Going round the central column, we continue our tour towards the Sala de los Fantasmas (Ghost Lounge), where curiously, the stalactites have built a formation known as the Castle. Then, walking across the narrow area and up, we reach the espectacular viewpoint of the Sala del Cataclismo (Cathaclism Lounge). When walking down the staircase, we pass next to the Organs, that are formations where we can see some paintings and breakings that are believed were made during pre-historic times. This lounge is over 100 m. long and about 50 wide, reaching heights over 30 metres; it overwhelms the visitor with its massive central column, which is the largest column known so far, with its 32 metres high and its 13 x 7 metres base. Studies undertaken there reveal that about 800.000 years ago, this region suffered a great quake that cause the fall of enormous fragments that nowadays can be seen on the Lounge's floor, on the lowest area of the Cave. Following a stairflight downwards, the visitor gets to a place called El Puente (The Bridge), where to the right above the entrance to the Upper and New Galleries can be seen, although they are not accessible to the public yet. Then, going down the staircase and round the column, we start our way back to the entrance of the Cave.
UPPER AND NEW GALLERIES
The narrow way-in located up SE at the Sala del Cataclismo (Cathaclism Lounge) is the entrance to the Cave area that is yet not allowed to visits. It consists of three small galleries of transit called Sala de la Cocina (Kitchen Lounge), Sala de los Peces (Fish Lounge) and Sala de los Laberintos (Labyrinth Lounge). Then, four subsequent large lounges, the Sala de las Columnas de Hércules (Hercules' Columns Lounge), of 90 x 40 m and that was lived-in by humans in paleolithic times, as paintings have also been found there. The Sala de la Inmensidad (Immensity Lounge), which name tells us about the enormity of its dimensions, 135m x 95 metres. In the southern area there is the third lounge or Galería de las Nieves (Snow Gallery) with its 27,5 metres is below the Cave entrance level. It is deemed that the present freatic level is very close, as the crystal formations in contact with water level have originated what are called La Piñas (Pine Cones). The Sala de la Lanza (Spear Lounge) is named after a massice stalactite that fell from the roof and got stuck on the floor, it has 145 x 70 metres. Also, it presents the visitor with espectaculat views of a large Cavern area. Then, there is the Sala de la Montaña (Mountain Lounge), the last and widest of all (165 x 105 metres), with its impressive volume of 250.000 metres and an incredible chaos of blocks locatede in its centre; this lounge is located on the highest point of the Cave, where sediments witness the presence of a former underground river. We must remark another carachteristic of the Cavern in this lounge, however of great rarity: the formings named Uñas (Nails), that are calcium coverings on small rock fragments shaped like nails.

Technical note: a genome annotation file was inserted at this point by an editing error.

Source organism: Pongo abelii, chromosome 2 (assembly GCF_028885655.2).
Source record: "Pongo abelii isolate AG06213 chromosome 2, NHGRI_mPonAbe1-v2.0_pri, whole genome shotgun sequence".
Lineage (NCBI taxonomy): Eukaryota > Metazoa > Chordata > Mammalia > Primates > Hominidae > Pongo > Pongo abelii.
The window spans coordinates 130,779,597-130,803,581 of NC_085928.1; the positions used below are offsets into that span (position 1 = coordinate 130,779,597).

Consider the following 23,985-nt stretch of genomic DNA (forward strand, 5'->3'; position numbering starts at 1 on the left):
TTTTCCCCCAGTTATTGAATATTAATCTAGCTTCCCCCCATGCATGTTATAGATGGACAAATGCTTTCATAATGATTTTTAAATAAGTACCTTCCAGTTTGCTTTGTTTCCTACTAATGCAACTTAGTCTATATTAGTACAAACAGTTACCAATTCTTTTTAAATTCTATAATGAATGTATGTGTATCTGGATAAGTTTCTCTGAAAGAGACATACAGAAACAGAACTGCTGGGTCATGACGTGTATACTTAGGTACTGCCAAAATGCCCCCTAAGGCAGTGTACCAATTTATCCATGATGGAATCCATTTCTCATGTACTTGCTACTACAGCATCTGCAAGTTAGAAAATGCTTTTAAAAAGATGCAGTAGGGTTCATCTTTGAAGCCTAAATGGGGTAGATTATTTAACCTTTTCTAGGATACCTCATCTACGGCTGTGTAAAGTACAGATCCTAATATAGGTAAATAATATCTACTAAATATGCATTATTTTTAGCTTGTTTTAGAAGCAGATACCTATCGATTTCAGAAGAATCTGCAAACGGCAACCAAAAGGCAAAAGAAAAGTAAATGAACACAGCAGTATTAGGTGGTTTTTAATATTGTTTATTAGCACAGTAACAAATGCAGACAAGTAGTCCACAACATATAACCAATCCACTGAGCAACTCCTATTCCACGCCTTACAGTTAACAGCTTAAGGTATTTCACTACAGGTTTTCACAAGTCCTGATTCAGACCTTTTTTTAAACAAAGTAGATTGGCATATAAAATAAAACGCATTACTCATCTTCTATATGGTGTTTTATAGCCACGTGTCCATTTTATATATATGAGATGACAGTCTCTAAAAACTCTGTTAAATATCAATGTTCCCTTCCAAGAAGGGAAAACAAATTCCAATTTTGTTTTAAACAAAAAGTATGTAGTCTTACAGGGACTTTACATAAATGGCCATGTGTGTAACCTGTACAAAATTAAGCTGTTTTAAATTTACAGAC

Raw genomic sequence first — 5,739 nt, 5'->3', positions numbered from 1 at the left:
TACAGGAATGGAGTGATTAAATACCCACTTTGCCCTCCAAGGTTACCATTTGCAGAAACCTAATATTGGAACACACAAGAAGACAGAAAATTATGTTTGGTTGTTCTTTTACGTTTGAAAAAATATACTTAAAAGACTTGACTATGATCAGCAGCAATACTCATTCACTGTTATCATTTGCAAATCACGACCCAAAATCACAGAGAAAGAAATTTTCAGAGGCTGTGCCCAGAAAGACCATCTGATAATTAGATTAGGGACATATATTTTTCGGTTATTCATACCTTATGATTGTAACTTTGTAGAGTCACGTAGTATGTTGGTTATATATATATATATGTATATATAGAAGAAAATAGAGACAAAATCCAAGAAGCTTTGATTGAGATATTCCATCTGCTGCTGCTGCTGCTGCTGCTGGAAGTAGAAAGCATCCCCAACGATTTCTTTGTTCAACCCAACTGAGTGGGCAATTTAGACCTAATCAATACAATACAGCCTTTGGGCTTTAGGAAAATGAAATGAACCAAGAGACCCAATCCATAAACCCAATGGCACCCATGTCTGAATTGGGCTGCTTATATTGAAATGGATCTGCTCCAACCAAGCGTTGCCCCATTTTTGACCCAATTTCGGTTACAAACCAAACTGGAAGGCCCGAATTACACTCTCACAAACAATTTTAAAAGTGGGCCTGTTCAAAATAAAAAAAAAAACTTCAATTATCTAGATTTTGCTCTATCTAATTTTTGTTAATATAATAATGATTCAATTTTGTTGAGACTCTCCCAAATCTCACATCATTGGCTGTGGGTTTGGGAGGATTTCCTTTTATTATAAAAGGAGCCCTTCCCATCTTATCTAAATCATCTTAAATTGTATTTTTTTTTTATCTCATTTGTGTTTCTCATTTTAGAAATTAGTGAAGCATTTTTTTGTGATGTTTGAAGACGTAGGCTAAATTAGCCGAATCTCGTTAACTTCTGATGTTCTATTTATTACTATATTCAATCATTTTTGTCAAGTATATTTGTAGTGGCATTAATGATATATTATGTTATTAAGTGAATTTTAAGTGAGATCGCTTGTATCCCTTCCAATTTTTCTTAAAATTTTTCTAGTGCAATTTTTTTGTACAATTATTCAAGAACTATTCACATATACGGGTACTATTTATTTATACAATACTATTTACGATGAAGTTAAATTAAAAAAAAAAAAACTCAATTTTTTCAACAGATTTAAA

THE NERJA CAVE FESTIVALS
The official opening of the Cave took place in June 1960. For the occassion a Classic Ballet Festival was organized inside the Cavern, where the French Ballet Company "La Tour de París" played Tchaikowsky's "Swan Lake" amongst others.
Ballet and opera have been through the years the most represented but not the only ones, as other national and international artistic expressions, such as Flamenco have not been forgotten. Between 1990 and 1996, the most important artist, such as Mistislav Rostropovich, had a concert to which our first Lady,Her Majesty Queen Sofía of Spain, was amongst the hundreds of people in the audience. On the 47th Festival, the shows ranged from Gospel and Jazz, played by the Los Angeles Gospel Singers to Flamenco, with the great José Mercé singing.
THE CAVE AND HUMANS